Manazir, and the Navy’s requirements community, have to change their thinking to make that vision a reality. The rear admiral, who until May served as the director of air warfare (OPNAV N98), said his previous job was platform-centric. Now, “I had started evolving my thinking from the fact that the next fight is not going to be platform-centric, it’s going to be capability-centric.”
The Navy has many of the platforms it will need for a future fight – a Super Hornet/F-35 combo, increasingly capable baselines of the Aegis Combat System, a Flight III destroyer, more advanced blocks of Virginia-class attack submarines, and so on – that together represent significant capability. They just can’t all talk to each other in real time, with target-quality accuracy. For Manazir, the basic approach for tying these systems all together needs improvement.
“Instead of having a system of systems approach, where you’re doing the engineering to connect the systems, you have a system of services approach where an airplane might say, hey I need a sensor out there that can tell me where this target is, and you use sensors out there – whether it’s Aegis or another, F-18, F-35 – you could have an app-based approach and then the operator could say, hey, I get good data from this F-18, select, there it is, and be able to do it.”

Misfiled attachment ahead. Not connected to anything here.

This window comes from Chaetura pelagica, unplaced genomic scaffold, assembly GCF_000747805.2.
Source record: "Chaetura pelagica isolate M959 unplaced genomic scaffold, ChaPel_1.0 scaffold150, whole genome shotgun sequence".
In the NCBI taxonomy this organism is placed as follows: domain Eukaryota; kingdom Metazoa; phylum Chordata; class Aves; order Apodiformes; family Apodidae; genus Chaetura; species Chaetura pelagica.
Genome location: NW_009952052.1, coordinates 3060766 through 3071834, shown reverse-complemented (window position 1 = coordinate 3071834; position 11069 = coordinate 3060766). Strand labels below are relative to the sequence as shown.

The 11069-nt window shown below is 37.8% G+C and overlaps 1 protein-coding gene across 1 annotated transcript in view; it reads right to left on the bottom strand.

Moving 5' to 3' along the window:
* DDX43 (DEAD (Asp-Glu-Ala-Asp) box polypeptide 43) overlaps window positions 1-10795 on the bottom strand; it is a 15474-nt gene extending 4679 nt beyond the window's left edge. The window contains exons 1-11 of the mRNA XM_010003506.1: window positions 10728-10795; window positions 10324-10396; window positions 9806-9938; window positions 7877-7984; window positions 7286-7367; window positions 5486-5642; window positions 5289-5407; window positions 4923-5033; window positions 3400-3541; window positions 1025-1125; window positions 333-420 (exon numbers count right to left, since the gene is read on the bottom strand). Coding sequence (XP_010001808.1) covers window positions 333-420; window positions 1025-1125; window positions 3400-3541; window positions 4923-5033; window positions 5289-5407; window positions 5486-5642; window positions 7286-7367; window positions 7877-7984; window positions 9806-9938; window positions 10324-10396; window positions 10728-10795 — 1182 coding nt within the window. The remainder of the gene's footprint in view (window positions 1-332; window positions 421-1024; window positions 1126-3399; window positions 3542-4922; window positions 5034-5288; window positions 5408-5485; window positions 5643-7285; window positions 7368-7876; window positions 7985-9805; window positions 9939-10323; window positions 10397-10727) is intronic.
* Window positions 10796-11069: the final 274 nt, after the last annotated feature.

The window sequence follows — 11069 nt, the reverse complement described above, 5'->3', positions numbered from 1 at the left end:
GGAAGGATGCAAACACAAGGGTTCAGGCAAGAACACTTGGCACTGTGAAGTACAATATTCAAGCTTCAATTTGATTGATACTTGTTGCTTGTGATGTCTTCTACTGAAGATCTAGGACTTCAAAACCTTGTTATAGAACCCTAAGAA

This preference for a systems of services approach has acquisition implications. For instance, to get an F-35 talking to a ship, the Navy wouldn’t put a proprietary MADL radio receiver on all the ships. Instead, a software solution could help translate MADL and any other waveform into something the ship could understand. Manazir likened it to an American taking electrical devices to Europe; the American doesn’t need a new outlet installed in the wall to accommodate the differently-shaped electrical plugs, but rather needs a universal adapter as a “cross-domain solution” to connect the American plug to the European outlet.
“We view the next fight as one in which you need to be able to be agile in the electromagnetic spectrum and be able to move information, and so in order to succeed in that fight, all platforms and weapons systems have to be able to communicate,” he said.
One challenge is the sheer engineering of this – the “cross-domain solutions” that would help navigate all the sensors, platforms and weapons using different communications waveforms, as well as physical challenges of moving information from above the sea to under the sea, or from space to the surface, for example.